Signs of Parental Abuse: What to Do When Your Child or Teen Hits You


Jennifer’s son began hitting her when he was 14 years old. “I just didn’t  know what to  do,” she told us. “If anyone else had hit me, I would have called  the police.  But this was my son! I didn’t want  him arrested but I  wanted the abuse to stop. I was ashamed to admit to my  family what was going on  and I knew they would take action, even if I didn’t.  The situation was  intolerable but I couldn’t take action. I felt trapped, like  I was in a car  without brakes.”

“Parental  abuse can leave a person feeling embarrassed, ashamed, angry and terrified.  These emotions are what we call ‘Parent Paralyzers’:  feelings that are so  intense they overtake logic and reason.”


Parental  abuse occurs when a child – usually a teenager but sometimes a  pre-teen –  engages in behavior that is abusive toward a parent. It may be a  one-time  incident or it may escalate in frequency, even to the point of a daily  occurrence.  It can range from verbal abuse (calling a parent foul names,  threatening a parent)  and intimidation to outright physical assault. If  you are the target of parental abuse, you’re probably living in fear  every day  of what your teen will do next, always waiting for what will set off  a volcanic  eruption. In other cases, the abusive behavior may occur with no  emotion: a  quiet, deliberate act of harm used by a teen to maintain power over  a  parent.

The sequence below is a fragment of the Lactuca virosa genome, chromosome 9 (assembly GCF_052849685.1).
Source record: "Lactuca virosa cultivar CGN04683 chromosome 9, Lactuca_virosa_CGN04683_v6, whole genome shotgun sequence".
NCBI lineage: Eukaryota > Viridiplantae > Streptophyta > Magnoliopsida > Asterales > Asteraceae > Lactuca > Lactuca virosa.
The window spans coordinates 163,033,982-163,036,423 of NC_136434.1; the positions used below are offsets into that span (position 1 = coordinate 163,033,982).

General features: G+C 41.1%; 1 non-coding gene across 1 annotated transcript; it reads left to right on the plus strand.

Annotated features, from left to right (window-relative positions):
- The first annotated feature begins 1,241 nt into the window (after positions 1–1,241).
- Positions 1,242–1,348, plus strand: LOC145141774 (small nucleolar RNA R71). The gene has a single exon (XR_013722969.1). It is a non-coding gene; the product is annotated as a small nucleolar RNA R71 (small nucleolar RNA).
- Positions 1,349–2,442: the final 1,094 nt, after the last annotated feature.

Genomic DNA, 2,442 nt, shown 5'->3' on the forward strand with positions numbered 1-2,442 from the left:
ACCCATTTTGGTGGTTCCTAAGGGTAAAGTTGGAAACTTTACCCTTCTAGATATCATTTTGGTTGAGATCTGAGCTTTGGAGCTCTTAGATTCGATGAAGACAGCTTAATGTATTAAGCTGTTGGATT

Related: Help for parents of children and teens with  Oppositional Defiant Disorder.

Parental  abuse can leave a person feeling embarrassed, ashamed, angry and  terrified.  These emotions are what we call “Parent Paralyzers”:  feelings  that are so intense they overtake  logic and reason. Feelings that leave us  questioning ourselves, trapped in  uncertainty about what direction to take. If  you’re in this situation with your  child, know that it doesn’t mean you are  weak or not intelligent. In fact, many  parents who are the victim of a teen’s  abuse at home are successful in the  workplace or other settings.

Is My Child’s Behavior Abusive?